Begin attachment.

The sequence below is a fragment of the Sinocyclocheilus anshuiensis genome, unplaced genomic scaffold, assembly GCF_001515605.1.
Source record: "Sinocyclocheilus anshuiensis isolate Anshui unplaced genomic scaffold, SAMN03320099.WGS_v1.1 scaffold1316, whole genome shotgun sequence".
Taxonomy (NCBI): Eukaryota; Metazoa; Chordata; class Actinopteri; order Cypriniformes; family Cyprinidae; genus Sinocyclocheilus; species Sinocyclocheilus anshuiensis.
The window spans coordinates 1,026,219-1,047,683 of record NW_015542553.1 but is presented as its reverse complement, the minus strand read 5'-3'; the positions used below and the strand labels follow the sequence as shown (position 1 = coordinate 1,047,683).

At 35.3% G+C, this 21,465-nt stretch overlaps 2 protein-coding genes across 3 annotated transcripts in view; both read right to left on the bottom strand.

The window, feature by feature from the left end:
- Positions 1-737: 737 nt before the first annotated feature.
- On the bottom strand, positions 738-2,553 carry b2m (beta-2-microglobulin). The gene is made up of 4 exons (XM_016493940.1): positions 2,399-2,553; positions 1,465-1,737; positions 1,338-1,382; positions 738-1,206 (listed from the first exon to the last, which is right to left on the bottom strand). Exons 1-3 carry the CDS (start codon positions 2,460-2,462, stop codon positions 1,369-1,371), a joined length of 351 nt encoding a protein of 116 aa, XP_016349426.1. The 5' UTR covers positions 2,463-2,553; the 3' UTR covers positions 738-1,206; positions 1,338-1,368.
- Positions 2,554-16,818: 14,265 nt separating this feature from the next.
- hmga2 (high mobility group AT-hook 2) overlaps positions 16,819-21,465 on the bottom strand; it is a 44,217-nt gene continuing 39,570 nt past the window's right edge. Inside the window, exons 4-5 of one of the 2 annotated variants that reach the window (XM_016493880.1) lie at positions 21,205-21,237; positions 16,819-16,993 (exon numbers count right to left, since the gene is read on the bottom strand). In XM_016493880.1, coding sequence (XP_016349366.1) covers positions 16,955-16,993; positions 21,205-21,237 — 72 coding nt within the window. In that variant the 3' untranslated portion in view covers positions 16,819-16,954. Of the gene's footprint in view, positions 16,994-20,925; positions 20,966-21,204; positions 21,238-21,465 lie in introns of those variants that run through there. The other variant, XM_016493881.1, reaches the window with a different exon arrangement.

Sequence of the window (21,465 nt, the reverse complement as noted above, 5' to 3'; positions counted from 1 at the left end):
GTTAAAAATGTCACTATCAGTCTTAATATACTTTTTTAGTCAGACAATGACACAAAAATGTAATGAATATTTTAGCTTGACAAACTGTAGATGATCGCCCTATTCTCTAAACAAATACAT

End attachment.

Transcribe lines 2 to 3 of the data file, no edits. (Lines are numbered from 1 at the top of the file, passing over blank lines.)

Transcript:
Source record: "Sinocyclocheilus anshuiensis isolate Anshui unplaced genomic scaffold, SAMN03320099.WGS_v1.1 scaffold1316, whole genome shotgun sequence".
Taxonomy (NCBI): Eukaryota; Metazoa; Chordata; class Actinopteri; order Cypriniformes; family Cyprinidae; genus Sinocyclocheilus; species Sinocyclocheilus anshuiensis.